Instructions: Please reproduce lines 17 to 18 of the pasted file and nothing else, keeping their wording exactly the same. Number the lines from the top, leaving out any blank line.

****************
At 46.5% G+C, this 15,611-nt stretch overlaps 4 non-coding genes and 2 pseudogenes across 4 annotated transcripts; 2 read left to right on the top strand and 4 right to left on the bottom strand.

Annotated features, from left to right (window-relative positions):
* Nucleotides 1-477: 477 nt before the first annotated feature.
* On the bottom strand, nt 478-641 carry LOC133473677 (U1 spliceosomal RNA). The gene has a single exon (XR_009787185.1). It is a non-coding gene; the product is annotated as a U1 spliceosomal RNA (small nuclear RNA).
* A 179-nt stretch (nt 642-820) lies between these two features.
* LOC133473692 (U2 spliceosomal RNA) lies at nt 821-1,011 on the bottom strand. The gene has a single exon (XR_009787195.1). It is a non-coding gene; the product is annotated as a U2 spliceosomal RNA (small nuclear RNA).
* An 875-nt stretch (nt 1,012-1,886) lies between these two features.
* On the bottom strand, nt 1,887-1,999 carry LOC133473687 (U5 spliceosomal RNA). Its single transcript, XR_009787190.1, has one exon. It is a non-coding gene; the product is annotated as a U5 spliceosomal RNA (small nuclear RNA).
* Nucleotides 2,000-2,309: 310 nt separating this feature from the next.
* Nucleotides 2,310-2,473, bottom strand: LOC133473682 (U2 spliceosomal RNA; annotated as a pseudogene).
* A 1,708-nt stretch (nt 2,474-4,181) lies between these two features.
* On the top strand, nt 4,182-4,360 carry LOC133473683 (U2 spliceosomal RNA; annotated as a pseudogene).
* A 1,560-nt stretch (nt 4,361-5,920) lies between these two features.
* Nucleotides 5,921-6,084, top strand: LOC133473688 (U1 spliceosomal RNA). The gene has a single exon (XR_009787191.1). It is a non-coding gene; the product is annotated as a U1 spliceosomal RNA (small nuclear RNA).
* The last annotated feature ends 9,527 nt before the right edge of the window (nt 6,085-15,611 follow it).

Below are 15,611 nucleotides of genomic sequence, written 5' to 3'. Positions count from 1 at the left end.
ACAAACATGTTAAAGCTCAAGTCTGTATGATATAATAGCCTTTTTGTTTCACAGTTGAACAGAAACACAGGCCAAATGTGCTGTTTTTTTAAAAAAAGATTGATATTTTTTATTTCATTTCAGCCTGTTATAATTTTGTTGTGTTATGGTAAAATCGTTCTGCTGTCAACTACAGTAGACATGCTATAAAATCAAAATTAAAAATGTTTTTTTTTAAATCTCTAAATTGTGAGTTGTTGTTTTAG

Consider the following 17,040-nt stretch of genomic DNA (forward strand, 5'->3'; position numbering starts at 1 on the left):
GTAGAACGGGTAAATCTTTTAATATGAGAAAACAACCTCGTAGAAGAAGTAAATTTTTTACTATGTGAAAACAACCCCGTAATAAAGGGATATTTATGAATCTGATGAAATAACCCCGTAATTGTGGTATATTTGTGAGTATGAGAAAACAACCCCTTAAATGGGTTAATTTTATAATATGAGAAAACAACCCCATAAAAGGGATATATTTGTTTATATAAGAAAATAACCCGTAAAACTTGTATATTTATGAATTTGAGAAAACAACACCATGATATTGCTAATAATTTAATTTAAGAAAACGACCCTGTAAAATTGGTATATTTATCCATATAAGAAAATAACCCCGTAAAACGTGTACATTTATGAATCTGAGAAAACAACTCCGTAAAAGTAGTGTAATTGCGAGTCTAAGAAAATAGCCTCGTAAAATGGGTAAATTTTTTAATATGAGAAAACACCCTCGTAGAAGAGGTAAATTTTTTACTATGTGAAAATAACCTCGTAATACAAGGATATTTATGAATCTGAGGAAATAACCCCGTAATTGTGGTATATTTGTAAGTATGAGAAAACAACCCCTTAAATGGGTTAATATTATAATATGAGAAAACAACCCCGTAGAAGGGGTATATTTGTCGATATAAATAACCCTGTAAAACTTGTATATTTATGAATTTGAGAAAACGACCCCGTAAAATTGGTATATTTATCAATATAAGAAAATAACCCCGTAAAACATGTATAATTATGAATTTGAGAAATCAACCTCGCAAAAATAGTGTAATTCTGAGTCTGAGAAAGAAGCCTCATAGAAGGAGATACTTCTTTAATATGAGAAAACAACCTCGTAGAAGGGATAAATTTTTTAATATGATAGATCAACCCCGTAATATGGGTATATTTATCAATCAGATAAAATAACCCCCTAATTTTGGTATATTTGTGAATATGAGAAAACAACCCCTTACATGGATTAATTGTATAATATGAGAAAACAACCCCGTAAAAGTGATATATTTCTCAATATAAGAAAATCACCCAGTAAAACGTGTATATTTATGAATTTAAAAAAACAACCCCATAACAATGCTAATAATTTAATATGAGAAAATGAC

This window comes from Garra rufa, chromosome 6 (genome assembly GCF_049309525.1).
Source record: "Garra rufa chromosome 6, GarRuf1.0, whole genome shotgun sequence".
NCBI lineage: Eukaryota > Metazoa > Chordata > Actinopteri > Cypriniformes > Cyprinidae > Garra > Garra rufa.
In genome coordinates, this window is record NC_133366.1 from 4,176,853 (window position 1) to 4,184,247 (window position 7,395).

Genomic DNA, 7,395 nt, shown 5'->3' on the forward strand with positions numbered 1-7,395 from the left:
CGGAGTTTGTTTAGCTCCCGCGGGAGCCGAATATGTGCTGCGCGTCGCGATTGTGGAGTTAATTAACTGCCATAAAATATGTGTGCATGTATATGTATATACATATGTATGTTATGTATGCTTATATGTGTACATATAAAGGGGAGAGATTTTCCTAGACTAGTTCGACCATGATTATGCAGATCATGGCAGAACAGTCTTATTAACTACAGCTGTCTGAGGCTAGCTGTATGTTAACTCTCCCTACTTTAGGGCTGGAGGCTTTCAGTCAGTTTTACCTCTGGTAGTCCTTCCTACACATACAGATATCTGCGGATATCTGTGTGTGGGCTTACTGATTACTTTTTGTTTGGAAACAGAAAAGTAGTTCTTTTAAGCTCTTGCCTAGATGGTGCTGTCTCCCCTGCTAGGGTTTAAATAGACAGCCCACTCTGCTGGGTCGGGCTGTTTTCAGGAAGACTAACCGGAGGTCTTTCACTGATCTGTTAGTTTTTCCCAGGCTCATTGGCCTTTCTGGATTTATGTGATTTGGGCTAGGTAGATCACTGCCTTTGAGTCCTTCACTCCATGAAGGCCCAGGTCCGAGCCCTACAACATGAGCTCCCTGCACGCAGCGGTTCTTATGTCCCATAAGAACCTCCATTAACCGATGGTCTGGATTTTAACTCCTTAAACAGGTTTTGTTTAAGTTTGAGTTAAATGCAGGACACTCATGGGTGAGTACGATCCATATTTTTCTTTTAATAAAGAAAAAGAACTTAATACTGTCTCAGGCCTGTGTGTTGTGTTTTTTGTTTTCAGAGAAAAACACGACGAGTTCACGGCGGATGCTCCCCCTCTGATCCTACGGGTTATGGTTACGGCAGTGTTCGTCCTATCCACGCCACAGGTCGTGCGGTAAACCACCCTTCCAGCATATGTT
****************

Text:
ACAAACATGTTAAAGCTCAAGTCTGTATGATATAATAGCCTTTTTGTTTCACAGTTGAACAGAAACACAGGCCAAATGTGCTGTTTTTTTAAAAAAAGATTGATATTTTTTATTTCATTTCAGCCTGTTATAATTTTGTTGTGTTATGGTAAAATCGTTCTGCTGTCAACTACAGTAGACATGCTATAAAATCAAAATTAAAAATGTTTTTTTTTAAATCTCTAAATTGTGAGTTGTTGTTTTAG

Consider the following 17,040-nt stretch of genomic DNA (forward strand, 5'->3'; position numbering starts at 1 on the left):